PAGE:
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Be sure to use the correct size of screwdriver for any drive style. This tip is especially important when you use Phillips and specialty screws. Each drive style comes in several different sizes, and using the wrong size screwdriver can damage the head of the screw. So you may find it handy to buy an assortment of screwdrivers — that way, you’re sure to have the right one when you need it.
Different screws for different jobs
Why the heck do screws have different types of drive heads? No one really knows for sure, but it may have to do with crop circles made by alien visitors to Earth. No, just kidding! Each drive type has its own advantages, depending on the application. Here's a quick rundown:
Most screwdriver-using folks prefer slotted screws for general use because they work with a wider variety of blade sizes. (Even so, only one blade size is absolutely correct for any given screw head.)
Phillips screws are easier to use in automated and semi-automated production. The screwdriver naturally slips into the screw's
slots and makes positive contact with the screw head. This certainty makes Phillips-head screws perfect for manufacturing lines, and most of the electronics gadgets, toys, and other products that you buy use them.
Hex and specialty screw heads provide a positive, no-slip drive between screwdriver and screw. You want to use these heads when the screw has to be really tight, such as with the assembly of a high-speed machine or one that gets jostled a lot, like your car.
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Chapter 3: Outfitting Your Electronics Bench
How many types of screws can there be, anyway? Here’s a list:
^ Slotted screws: Probably the most common of all, these screws have a single slot. Use with a flat-blade screwdriver.
^ Phillips screws: These screws have a plus (+) shaped slot. Use with a Phillips screwdriver. After slotted screws, you probably come across Phillips screws most often.
^ Hex screws: These screws have a hexagon-shaped socket. Use with a hex screwdriver or a set of L-shaped hex wrenches. (You may hear these tools also called Allen or key wrenches.) No matter what specific tool you use, with a hex screw it must be the right size!
^ Specialty screws: These screws use a variety of slot styles. Manufacturers make many of these screws for specific projects or distributors, and you don’t see them often. They go by names like Torx and Pozi-Drive. Don’t bother buying specialty screwdrivers until you need them. Like hex screws, you need to exactly match the specialty screw with the right screwdriver.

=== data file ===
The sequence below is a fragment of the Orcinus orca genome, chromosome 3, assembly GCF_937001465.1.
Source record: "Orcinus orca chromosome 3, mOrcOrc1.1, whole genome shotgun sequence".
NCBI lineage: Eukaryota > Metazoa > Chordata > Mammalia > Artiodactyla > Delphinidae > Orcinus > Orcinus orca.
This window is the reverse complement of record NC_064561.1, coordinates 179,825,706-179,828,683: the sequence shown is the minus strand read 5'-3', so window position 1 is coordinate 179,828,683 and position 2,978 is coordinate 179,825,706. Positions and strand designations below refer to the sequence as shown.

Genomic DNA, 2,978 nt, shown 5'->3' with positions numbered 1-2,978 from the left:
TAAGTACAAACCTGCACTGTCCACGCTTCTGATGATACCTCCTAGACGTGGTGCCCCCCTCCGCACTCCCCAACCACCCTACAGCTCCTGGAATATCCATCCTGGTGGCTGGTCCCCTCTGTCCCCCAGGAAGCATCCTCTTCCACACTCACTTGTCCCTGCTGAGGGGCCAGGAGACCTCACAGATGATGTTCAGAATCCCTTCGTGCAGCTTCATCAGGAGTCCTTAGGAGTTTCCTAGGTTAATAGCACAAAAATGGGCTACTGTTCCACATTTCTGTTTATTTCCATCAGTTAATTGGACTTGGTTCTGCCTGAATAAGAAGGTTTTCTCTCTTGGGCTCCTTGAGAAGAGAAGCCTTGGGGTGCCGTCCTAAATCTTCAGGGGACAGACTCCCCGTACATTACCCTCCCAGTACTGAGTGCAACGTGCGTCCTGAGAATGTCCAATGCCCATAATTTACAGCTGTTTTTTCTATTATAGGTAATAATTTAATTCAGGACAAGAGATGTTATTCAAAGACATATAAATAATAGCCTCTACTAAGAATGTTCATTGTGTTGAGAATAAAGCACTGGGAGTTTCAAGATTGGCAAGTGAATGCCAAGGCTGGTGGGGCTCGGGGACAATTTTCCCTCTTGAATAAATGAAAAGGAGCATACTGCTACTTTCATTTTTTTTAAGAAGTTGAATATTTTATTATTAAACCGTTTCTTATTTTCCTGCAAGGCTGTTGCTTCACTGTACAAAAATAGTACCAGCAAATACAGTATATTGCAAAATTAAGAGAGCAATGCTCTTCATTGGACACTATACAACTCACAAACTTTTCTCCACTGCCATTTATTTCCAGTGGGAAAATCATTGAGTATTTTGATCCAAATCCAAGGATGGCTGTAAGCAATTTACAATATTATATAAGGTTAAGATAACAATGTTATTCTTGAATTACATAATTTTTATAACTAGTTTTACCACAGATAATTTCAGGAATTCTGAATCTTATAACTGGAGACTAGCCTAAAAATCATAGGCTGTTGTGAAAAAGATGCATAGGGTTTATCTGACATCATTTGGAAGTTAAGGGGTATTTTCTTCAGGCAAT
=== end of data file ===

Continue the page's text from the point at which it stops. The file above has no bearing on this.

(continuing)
Screwdrivers with a magnetic personality
When working with small screws, having a magnetized screwdriver really helps. You can then use the screwdriver to pick up the screw and align the screwdriver (with the screw magnetically stuck to the end) with the hole or
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Part II: Aisle 5, Component Shack: Stocking Up
slot — all with one hand and no cussing! If you don’t already have magnetized screwdrivers, purchase a screwdriver magnetizer at the hardware store. The magnetizer lets you magnetize and demagnetize your screwdrivers and other metal tools.
Not all screws are metal. Some are made of nylon or another plastic material, so obviously magnetizing your screwdrivers doesn’t help much with these screws. Even some metal screws are non-magnetic, so your magnetic screwdriver doesn’t have any supernatural powers over those little guys. These non-magnetic metal screws are often made of brass, aluminum, or some type of stainless steel.
Here’s a trick if you’re using non-magnetic screws and can’t seem to hold them in position. Get a small package of rubber holdup putty, available at any office supply store. Pull off a very small portion of the putty and cram it into the head of the screw. Insert the screwdriver into the screw head. The screw should stay attached to the screwdriver long enough for you to start screwing it into the hole.
Take it off: Wire cutters and strippers
The wire cutter and stripper tool is a must-have for any electronics work. As the name suggests, you use the wire cutter and stripper to both cut wire and strip off the wire’s plastic insulation. You can see a combination cutter and stripper in Figure 3-2. Look for these tools at Radio Shack and other electronics parts stores, or check out one of the better-stocked hardware and home improvement outlets.
With many strippers, you can “dial in” the gauge of the wire. (See the sidebar titled “What the Heck Is Wire Gauge, Anyway?” if you want to know about wire gauge.) This tool allows you to more easily remove just the insulation, without cutting or nicking the wire underneath.
What the heck is wire gauge, anyway?
You measure wire thickness in gauge or AWG (which stands for American Wire Gauge, if you're interested). The smaller the gauge, the larger the wire. The smallest wire commonly used in electronics is 30 gauge, for constructing wire wrap circuit boards (see Chapter 12 for more info on this technique). You should use wire strippers especially made for this small size.